Apr
05
2017 Hyundai Elantra

2017 Hyundai Elantra Limited

2017 Hyundai Elantra Limited   2015 Audi Q5

Class: Compact Car

Dates tested: 3/14/2016 – 3/28/2016

Miles Driven: 327

Fuel Used: 11.8 gallons

Real-world fuel economy: 27.7 mpg

CG Report Card
Big & Tall comfort ratings are for front seats only. "Big" rating based on male tester weighing approximately 350 pounds, "Tall" rating based on 6'6"-tall male tester.
Room and ComfortB-
Power and PerformanceC+
Fit and FinishB-
Fuel EconomyB-
ValueB-
Report-card grades are derived from a consensus of test-driver evaluations. All grades are versus other vehicles in the same class. Value grade is for specific trim level evaluated, and may not reflect Consumer Guide's impressions of the entire model lineup.
Big & Tall Comfort
Big GuyB-
Tall GuyB-

Driving mix: 70% city, 30% highway

EPA-estimated fuel economy: 28/37/32 (city/highway/combined)

Base price: $22,350 (not including $835 destination charge)

Options on test car: Tech Package ($2500), Ultimate Package ($1900), mats ($125)

Price as tested: $27,710

 

Quick Hits

The great: Simple, logical control interface

The good: Refined ride, quiet cabin

The not so good: Cabin trim disappoints for top-line trim level

Check out Consumer Guide’s Compact Car Best Buys

 

John Biel

Now it’s Hyundai’s turn.

The constant churn of product in the compact class has the Korean company as the latest automaker to update its wares, producing an all-new Elantra sedan for the 2017 model year. In a broad sense, the fastbacklike profile will seem familiar but the new model is an inch wider and almost an inch longer than the current model. Its most glaring appearance change is adoption of the big hexagonal grille design that has become a Hyundai styling cue. Beyond that are a pair of new powertrains, and added tech features for safety and convenience.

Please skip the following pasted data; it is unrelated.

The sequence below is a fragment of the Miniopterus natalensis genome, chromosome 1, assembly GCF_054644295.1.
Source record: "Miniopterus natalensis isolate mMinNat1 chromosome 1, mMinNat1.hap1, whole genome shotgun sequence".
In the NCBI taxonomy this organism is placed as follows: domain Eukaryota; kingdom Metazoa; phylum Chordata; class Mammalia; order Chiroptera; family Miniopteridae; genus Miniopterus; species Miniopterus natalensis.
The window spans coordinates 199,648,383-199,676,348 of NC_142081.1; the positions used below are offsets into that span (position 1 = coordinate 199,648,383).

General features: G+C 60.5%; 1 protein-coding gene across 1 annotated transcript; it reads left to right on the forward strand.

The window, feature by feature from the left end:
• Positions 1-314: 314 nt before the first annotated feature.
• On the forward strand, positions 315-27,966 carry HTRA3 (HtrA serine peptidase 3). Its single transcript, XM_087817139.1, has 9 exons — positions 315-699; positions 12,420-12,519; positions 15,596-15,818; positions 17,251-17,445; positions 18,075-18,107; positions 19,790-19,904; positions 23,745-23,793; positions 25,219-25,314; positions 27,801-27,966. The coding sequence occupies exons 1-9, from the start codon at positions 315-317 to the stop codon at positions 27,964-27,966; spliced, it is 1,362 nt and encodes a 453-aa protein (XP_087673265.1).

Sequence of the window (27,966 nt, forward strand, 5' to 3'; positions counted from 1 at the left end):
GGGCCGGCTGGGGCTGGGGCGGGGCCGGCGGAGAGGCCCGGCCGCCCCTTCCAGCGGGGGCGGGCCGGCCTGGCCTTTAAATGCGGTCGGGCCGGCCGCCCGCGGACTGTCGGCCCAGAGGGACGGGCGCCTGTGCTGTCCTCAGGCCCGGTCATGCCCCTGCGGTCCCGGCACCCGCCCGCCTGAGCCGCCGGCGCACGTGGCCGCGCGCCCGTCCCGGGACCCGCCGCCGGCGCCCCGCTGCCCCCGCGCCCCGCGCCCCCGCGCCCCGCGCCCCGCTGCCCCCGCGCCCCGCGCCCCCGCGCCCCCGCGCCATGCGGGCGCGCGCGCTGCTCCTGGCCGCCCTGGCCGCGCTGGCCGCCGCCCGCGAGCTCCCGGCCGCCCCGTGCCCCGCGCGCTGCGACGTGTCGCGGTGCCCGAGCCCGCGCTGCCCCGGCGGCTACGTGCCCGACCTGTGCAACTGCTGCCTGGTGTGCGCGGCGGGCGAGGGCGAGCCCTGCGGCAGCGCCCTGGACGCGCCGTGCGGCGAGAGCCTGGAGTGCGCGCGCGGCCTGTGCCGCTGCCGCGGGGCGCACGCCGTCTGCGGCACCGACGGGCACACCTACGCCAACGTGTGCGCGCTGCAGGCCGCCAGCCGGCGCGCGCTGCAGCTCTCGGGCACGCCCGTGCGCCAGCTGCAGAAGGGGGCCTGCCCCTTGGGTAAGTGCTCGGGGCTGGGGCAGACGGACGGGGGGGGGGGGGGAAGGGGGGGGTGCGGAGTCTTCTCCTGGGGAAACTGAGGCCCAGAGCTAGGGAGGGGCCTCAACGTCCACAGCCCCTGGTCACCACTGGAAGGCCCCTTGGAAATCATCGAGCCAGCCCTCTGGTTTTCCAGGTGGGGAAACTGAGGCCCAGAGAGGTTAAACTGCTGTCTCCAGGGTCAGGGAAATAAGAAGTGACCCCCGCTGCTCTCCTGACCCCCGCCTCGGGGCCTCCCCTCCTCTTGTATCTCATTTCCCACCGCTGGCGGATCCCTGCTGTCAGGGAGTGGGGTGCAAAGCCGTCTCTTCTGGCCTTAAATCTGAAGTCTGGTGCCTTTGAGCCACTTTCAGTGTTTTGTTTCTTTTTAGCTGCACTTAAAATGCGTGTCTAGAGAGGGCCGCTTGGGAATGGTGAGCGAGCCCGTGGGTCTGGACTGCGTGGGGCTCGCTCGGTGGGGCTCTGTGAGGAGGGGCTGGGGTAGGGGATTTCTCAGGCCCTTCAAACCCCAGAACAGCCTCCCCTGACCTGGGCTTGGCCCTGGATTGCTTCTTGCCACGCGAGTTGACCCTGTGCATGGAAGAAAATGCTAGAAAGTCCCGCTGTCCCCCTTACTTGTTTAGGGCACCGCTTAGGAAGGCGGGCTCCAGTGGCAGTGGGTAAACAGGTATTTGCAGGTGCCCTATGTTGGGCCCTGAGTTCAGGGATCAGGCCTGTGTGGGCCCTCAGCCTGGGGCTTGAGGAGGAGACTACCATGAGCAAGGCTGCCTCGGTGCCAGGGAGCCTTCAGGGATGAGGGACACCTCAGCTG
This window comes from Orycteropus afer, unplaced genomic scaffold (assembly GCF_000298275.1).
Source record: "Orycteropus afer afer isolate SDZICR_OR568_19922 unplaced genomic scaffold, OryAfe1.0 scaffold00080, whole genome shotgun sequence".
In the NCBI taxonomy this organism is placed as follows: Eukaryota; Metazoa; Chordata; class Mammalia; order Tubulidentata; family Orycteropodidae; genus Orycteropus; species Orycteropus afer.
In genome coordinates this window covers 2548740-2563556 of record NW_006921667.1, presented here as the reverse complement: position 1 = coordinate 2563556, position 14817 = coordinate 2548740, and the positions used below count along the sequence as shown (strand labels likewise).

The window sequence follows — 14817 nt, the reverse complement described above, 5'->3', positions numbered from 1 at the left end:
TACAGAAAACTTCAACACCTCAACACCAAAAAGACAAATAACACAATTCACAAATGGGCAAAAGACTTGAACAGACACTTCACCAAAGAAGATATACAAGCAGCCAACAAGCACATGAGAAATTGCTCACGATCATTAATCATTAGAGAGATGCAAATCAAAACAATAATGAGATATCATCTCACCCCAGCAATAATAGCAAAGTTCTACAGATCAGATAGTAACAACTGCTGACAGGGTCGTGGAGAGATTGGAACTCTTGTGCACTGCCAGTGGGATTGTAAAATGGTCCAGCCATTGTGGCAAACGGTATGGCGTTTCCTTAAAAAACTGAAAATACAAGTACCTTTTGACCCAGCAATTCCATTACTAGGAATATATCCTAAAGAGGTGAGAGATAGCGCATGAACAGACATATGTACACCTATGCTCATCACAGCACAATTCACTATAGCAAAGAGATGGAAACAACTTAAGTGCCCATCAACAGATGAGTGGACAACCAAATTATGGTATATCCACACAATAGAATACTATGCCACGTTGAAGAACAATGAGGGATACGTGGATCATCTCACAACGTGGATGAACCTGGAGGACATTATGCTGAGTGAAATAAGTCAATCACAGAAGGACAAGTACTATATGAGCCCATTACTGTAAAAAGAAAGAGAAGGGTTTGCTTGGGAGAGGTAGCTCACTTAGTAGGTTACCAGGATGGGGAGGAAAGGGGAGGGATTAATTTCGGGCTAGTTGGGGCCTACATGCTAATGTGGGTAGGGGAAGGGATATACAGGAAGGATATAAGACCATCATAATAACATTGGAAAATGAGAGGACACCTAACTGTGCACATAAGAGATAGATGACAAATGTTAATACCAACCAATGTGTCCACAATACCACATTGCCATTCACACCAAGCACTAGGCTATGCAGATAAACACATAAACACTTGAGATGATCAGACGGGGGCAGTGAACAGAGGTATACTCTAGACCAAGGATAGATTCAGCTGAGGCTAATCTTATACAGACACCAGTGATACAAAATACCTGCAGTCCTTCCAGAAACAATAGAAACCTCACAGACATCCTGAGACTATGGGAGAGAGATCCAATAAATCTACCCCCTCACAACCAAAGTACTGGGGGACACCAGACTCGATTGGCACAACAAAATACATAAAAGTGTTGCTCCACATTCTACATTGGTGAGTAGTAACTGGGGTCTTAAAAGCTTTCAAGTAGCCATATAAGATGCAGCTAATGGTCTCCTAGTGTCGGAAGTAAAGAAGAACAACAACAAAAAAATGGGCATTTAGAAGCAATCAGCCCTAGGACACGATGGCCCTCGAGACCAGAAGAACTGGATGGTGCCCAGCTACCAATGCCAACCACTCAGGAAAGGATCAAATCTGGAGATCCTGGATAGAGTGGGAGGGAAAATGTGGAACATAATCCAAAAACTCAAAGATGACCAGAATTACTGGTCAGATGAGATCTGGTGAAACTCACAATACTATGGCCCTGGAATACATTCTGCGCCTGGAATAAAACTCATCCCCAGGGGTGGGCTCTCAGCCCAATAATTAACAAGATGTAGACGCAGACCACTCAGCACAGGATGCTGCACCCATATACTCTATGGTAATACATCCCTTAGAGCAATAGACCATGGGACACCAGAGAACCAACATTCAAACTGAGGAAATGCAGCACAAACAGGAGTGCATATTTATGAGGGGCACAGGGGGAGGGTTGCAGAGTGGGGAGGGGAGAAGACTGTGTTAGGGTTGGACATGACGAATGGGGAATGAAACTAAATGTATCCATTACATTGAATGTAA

2017 Hyundai Elantra

The redesigned-for’17 Elantra is about an inch longer and an inch wider than the outgoing model. The swoopy, almost-fastback roofline cuts into rear-seat headroom a bit.

It all adds up to a better compact sedan—just maybe not the best one in the class.

Consumer Guide® tried out the Elantra Limited, the higher grade of the two trim levels initially available—the SE is the other, though an Eco model was due to come out in short order. The test car was powered by a 2.0-liter four-cylinder engine new to the Elantra, and a six-speed automatic transmission. (The SE uses this same engine, but with a choice of automatic or six-speed manual gearbox. A 128-horsepower 1.4-liter turbocharged engine with seven-speed dual-clutch automated-manual transmission is slated for the Eco.)

Test Drive: 2016 Honda Civic Touring

2017 Hyundai Elantra

Elantra Limited’s cabin is nicely assembled, but feels a bit lackluster when compared to class rivals such as the Honda Civic.

The 2.0-liter makes 147 horsepower, which is a couple more ponies than the previous Elantra’s 1.8-liter engine could summon. However, with just 132 lb-ft of torque peaking all the way up at 4500 rpm, performance isn’t eye opening. This powerplant gets a little noisy when put to the test, and the automatic transmission can be somewhat slow to kick down. A “Drive Mode Select” feature adjusts throttle response (and steering effort) but punching up “Sport” mode in place of “Normal” or “Eco” provides only a very slight improvement in acceleration.

In pursuit of improved economy, the engine’s valvetrain employs the Atkinson-cycle principle, which sacrifices some power for more efficient use of fuel. The EPA rates the Limited’s powerteam at 28 mpg in city driving, 37 in highway use, and 32 combined. This driver averaged 27.4 mpg from a trip of 111 miles, 70 percent of which was in city-style driving.